The High-throughput Genomic and RNA Analysis (HGRA) Core for the Baylor College of Medicine (BCM) Intellectual and Developmental Disabilities Research Center (IDDRC) utilizes the resources and knowledge base of the Microarray Core Facility (MCF) at BCM. This newly named core represents a combination of two previously funded IDDRC cores (Core B2: Genomic Array Core and Core C4: Expression Array Core). As a new activity, the core will also offer next generation sequencing technology to users. Originally the Genomic Array Core was set up to offer array comparative genomic hybridization (aCGH) to users of the BCM-IDDRC. Since that time the BCM Medical Genetics Laboratories (a CLIA certified lab environment) developed a targeted aCGH platform which is called Chromosomal Microarray Analysis (CMA). In 2006, Dr. Lisa D. White became Technical Director of the CLIA CMA lab and many of the BCM-IDDRC researchers began using that laboratory for their aCGH. The switch to the CLIA lab has been stunningly successful and of immense benefit to the IDD community as illustrated by the large numbers of publications listed below. A very large number of new genetic etiologies for IDD have resulted from these efforts. The HGRA will continue to offer aCGH as a research activity for members of the BCM-IDDRC as an adjunct to the clinical efforts. The HGRA core will combine cutting edge technologies to provide state-of-the-art quality microarray-based and next generation sequencing-based services and analyses for both transcriptional and genomic profiling. The MCF was established in 1999 with funds from BCM, the National Cancer Institute and the National Eye Institute to develop microarray resources for BCM researchers. With the restructuring of the HGRA core, our purpose expands to providing assistance to BCM-IDDRC researchers in utilizing microarray technology, next generation sequencing technology, good experimental design, and data management and data analysis resources. We will begin offering next generation sequencing technology (Illumina Genome Analyzer II) to BCM-IDDRC members in March 2009.

National Institute of Health (NIH)
Eunice Kennedy Shriver National Institute of Child Health & Human Development (NICHD)
Center Core Grants (P30)
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Special Emphasis Panel (ZHD1-MRG-C)
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Baylor College of Medicine
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Lietman, Caressa D; Marom, Ronit; Munivez, Elda et al. (2015) A transgenic mouse model of OI type V supports a neomorphic mechanism of the IFITM5 mutation. J Bone Miner Res 30:489-98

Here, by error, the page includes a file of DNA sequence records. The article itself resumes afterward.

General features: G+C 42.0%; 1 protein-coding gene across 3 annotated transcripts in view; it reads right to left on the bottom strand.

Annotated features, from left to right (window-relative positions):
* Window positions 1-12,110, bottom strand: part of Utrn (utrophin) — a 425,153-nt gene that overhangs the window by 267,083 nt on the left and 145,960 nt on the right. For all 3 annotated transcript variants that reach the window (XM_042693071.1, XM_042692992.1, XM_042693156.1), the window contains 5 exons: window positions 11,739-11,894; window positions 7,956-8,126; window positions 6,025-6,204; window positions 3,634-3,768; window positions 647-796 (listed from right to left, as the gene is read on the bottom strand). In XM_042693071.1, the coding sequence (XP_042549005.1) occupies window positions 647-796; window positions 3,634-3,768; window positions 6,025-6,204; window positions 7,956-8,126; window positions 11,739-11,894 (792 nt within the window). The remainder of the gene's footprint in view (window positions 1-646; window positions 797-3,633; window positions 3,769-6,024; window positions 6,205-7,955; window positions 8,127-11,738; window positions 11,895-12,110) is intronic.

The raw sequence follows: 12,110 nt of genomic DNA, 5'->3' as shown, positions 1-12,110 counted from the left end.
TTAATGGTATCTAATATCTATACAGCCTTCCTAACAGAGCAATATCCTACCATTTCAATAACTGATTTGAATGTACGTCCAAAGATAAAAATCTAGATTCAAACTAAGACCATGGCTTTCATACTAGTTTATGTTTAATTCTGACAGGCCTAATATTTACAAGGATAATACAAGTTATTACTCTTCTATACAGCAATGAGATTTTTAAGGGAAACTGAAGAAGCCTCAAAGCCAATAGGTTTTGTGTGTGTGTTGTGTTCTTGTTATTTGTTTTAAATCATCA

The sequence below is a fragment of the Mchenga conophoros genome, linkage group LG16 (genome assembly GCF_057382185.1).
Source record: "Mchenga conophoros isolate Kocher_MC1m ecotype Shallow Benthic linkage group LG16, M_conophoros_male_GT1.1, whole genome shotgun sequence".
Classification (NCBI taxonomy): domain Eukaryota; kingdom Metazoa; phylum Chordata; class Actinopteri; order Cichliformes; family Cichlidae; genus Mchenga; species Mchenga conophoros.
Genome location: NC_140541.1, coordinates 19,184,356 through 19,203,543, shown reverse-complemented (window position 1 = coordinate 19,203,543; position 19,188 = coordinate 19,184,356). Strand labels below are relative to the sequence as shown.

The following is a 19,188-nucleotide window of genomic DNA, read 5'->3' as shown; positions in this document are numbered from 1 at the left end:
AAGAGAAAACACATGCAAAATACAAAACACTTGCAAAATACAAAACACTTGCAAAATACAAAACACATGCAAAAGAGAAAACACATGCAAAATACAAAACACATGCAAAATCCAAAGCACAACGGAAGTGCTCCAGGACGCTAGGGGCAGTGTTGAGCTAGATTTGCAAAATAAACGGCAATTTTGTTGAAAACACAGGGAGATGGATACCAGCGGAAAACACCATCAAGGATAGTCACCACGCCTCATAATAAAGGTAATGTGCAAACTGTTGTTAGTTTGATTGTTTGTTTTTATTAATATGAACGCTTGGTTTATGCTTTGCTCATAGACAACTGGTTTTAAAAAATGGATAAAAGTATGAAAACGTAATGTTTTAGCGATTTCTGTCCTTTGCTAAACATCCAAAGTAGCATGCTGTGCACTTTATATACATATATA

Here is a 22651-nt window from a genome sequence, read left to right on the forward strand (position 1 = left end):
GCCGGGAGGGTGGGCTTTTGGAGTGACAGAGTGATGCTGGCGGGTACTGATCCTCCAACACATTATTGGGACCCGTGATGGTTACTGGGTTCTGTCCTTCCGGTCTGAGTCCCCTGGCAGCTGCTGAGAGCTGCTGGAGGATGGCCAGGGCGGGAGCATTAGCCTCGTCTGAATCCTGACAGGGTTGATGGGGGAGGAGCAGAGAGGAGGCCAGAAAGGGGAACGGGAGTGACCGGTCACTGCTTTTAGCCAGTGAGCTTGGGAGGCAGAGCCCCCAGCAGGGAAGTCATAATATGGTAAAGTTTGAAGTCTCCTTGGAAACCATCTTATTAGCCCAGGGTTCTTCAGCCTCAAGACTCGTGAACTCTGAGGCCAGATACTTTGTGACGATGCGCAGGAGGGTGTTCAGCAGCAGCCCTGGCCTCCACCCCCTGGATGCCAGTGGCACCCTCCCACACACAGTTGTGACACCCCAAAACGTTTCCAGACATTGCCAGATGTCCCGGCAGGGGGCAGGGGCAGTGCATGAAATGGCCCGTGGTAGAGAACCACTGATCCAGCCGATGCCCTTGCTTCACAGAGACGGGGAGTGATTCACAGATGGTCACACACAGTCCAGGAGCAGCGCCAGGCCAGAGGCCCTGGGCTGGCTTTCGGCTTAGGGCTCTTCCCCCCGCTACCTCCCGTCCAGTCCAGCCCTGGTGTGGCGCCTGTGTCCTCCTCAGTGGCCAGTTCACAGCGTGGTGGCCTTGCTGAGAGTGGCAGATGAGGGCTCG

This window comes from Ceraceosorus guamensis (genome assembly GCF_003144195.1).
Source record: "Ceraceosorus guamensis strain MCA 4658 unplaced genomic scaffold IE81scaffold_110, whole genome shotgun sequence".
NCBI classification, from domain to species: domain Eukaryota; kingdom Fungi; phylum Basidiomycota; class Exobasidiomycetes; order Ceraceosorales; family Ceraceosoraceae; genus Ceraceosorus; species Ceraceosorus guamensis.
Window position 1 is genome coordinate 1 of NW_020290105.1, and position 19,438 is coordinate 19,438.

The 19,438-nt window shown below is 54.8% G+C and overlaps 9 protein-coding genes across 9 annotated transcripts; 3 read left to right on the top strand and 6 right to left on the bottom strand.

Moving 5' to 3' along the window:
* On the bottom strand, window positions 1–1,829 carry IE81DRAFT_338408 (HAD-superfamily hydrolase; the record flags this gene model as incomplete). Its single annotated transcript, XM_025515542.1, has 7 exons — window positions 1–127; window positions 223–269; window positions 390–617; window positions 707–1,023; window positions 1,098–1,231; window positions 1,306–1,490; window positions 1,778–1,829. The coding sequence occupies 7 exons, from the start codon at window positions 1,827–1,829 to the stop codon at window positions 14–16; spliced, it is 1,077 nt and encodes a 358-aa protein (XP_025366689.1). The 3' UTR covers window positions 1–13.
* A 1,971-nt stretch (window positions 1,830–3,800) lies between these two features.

Han, Kihoon; Chen, Hogmei; Gennarino, Vincenzo A et al. (2015) Fragile X-like behaviors and abnormal cortical dendritic spines in cytoplasmic FMR1-interacting protein 2-mutant mice. Hum Mol Genet 24:1813-23
Haltom, Amanda R; Lee, Tom V; Harvey, Beth M et al. (2014) The protein O-glucosyltransferase Rumi modifies eyes shut to promote rhabdomere separation in Drosophila. PLoS Genet 10:e1004795
Grafe, Ingo; Yang, Tao; Alexander, Stefanie et al. (2014) Excessive transforming growth factor-? signaling is a common mechanism in osteogenesis imperfecta. Nat Med 20:670-5
Wu, Chia-Shan; Morgan, Daniel; Jew, Chris P et al. (2014) Long-term consequences of perinatal fatty acid amino hydrolase inhibition. Br J Pharmacol 171:1420-34
Stashi, Erin; Lanz, Rainer B; Mao, Jianqiang et al. (2014) SRC-2 is an essential coactivator for orchestrating metabolism and circadian rhythm. Cell Rep 6:633-45
Sillitoe, Roy V; George-Jones, Nicholas A; Millen, Kathleen J et al. (2014) Purkinje cell compartmentalization in the cerebellum of the spontaneous mutant mouse dreher. Brain Struct Funct 219:35-47
Yamamoto, Shinya; Jaiswal, Manish; Charng, Wu-Lin et al. (2014) A drosophila genetic resource of mutants to study mechanisms underlying human genetic diseases. Cell 159:200-14
Zhu, Gengzhen; Li, Yujing; Zhu, Fei et al. (2014) Coordination of engineered factors with TET1/2 promotes early-stage epigenetic modification during somatic cell reprogramming. Stem Cell Reports 2:253-61
Homan, Erica P; Lietman, Caressa; Grafe, Ingo et al. (2014) Differential effects of collagen prolyl 3-hydroxylation on skeletal tissues. PLoS Genet 10:e1004121

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